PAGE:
Former Crimewatch presenter Nick Ross has said he is "bloody furious" that ministers have ignored calls for sprinklers to be installed in all social housing.

Mr Ross has been campaigning on the issue for 15 years, while he now also chairs heritage body the Kensington Society.

He told BBC Radio 4's World at One that a series of ministers - including now-London Mayor Sadiq Khan back in 2009 - had turned down his efforts to make changes.

Some 300 people were killed in house fires last year, Mr Ross said, adding that most of them lived in social housing that was not high rise.

"We need to think of all social housing, just as we used to think of all hotels, and we've got to put in proper precautions," he said.

Photo issued by Metropolitan Police of Anthony Disson who has been named as one of the victims of the Grenfell Tower fire in west London.

Update 13:44pm The UK Fire Brigade Union has called for victims to be central to the public inquiry and to have legal representation paid for by the Government.

Matt Wrack, general secretary of the FBU has said that firefighters and victims of the fire want answers.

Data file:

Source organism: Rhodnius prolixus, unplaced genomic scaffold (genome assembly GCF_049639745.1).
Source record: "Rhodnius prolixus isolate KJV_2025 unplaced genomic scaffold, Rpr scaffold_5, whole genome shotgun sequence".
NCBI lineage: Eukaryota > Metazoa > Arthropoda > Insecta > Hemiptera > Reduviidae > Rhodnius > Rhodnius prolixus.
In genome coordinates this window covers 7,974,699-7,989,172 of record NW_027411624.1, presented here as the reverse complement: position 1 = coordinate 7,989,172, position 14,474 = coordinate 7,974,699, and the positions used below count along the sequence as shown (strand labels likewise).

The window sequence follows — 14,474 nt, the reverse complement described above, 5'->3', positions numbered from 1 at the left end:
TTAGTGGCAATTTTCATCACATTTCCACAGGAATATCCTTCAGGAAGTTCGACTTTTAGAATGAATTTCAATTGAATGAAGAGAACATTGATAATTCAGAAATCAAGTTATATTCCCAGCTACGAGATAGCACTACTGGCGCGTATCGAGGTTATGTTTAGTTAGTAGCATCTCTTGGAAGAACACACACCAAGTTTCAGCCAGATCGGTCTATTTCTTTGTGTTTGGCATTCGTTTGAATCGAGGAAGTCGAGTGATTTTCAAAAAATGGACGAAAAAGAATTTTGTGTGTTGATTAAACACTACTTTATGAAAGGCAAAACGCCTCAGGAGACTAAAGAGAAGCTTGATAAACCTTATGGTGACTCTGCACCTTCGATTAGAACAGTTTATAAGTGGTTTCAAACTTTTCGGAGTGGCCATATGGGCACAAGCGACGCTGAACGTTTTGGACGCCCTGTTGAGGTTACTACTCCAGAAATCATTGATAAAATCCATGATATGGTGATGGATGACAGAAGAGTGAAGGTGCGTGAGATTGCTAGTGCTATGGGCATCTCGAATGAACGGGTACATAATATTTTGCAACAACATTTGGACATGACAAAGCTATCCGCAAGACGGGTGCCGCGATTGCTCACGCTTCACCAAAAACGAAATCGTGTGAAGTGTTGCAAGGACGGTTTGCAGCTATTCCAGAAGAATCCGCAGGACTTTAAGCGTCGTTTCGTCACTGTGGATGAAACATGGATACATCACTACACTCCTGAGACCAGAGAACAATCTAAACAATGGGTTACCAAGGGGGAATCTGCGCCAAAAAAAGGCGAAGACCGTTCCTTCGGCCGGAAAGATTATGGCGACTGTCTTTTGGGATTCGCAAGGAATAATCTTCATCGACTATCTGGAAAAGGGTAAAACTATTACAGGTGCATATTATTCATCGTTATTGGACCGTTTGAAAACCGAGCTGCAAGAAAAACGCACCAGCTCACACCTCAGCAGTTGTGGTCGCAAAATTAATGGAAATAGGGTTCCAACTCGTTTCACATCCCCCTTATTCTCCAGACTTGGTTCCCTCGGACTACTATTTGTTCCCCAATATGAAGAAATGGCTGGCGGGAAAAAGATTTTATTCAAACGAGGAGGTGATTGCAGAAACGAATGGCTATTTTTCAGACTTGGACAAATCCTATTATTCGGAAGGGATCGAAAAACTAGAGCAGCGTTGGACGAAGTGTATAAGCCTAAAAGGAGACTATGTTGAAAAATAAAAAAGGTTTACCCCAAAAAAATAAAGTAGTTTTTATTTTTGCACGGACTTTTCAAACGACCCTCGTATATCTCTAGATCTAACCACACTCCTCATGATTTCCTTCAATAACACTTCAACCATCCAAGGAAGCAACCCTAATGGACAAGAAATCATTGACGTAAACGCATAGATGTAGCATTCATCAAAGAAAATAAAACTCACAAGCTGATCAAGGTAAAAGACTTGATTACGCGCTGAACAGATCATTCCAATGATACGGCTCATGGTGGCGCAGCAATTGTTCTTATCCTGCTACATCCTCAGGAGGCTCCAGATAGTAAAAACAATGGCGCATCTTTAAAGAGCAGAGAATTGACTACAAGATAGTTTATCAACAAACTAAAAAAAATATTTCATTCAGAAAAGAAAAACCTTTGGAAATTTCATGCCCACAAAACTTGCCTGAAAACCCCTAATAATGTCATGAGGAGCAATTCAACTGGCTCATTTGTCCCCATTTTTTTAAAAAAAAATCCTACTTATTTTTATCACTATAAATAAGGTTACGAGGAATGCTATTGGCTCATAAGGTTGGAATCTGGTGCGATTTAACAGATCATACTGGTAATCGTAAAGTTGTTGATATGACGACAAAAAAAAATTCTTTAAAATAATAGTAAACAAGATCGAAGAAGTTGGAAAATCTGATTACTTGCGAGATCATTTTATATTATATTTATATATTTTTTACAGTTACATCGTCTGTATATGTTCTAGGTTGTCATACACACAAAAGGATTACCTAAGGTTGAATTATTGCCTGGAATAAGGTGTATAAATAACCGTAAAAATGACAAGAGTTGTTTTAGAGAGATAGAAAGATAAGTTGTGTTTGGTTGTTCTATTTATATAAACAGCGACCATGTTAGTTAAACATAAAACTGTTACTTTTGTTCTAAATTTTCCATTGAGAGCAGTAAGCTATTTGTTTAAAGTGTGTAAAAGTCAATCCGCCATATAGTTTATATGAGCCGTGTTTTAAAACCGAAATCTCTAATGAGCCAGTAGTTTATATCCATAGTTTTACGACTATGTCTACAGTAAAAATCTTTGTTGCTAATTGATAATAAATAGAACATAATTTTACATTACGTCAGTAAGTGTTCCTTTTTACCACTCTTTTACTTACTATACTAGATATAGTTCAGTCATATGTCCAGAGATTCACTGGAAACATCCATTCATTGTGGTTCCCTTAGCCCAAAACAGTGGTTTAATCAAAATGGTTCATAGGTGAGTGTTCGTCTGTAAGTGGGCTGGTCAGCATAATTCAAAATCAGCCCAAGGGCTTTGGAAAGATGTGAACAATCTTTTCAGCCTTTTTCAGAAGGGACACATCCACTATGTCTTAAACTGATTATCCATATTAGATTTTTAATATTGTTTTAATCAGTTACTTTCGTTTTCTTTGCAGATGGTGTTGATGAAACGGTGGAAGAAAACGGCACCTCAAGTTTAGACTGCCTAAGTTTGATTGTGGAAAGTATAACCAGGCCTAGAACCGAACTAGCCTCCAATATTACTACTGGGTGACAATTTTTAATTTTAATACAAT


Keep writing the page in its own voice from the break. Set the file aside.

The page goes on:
The inquiry will not only look at what caused the fire but who was responsible for the building and for any alterations.

Update 13:30pm: There were emotional scenes this morning as firefighters halted work to join residents and the rest of the UK for a minute's silence for those who lost their lives.

  • Death toll has risen to 79.
  • 250 investigatiors are now working on the case and primary aim is to identify victims.
  • General secretary of FBU Matt Wrack said the inquiry will not only look at what caused the fire but who was responsible for the building and for any alterations.
  • Downing St have confirmed that several London boroughs had come together to co-ordinate assistance to those affected by the disaster.
  • The move came after Theresa May said that initial support on the ground was "not good enough".
  • Spokesperson for Downing St said in respsonse to calls for May to resign that she is leading the country through this difficult time.
  • May has promised to rehouse those affected within three weeks
  • British councils have been asked to check by the end of today whether tower blocks have been cladded using similar material.

Update 12:25: There were emotional scenes at the site in north Kensington at 11am as firefighters halted work to join residents for a minute's silence held to remember those who lost their lives and all others affected by the blaze.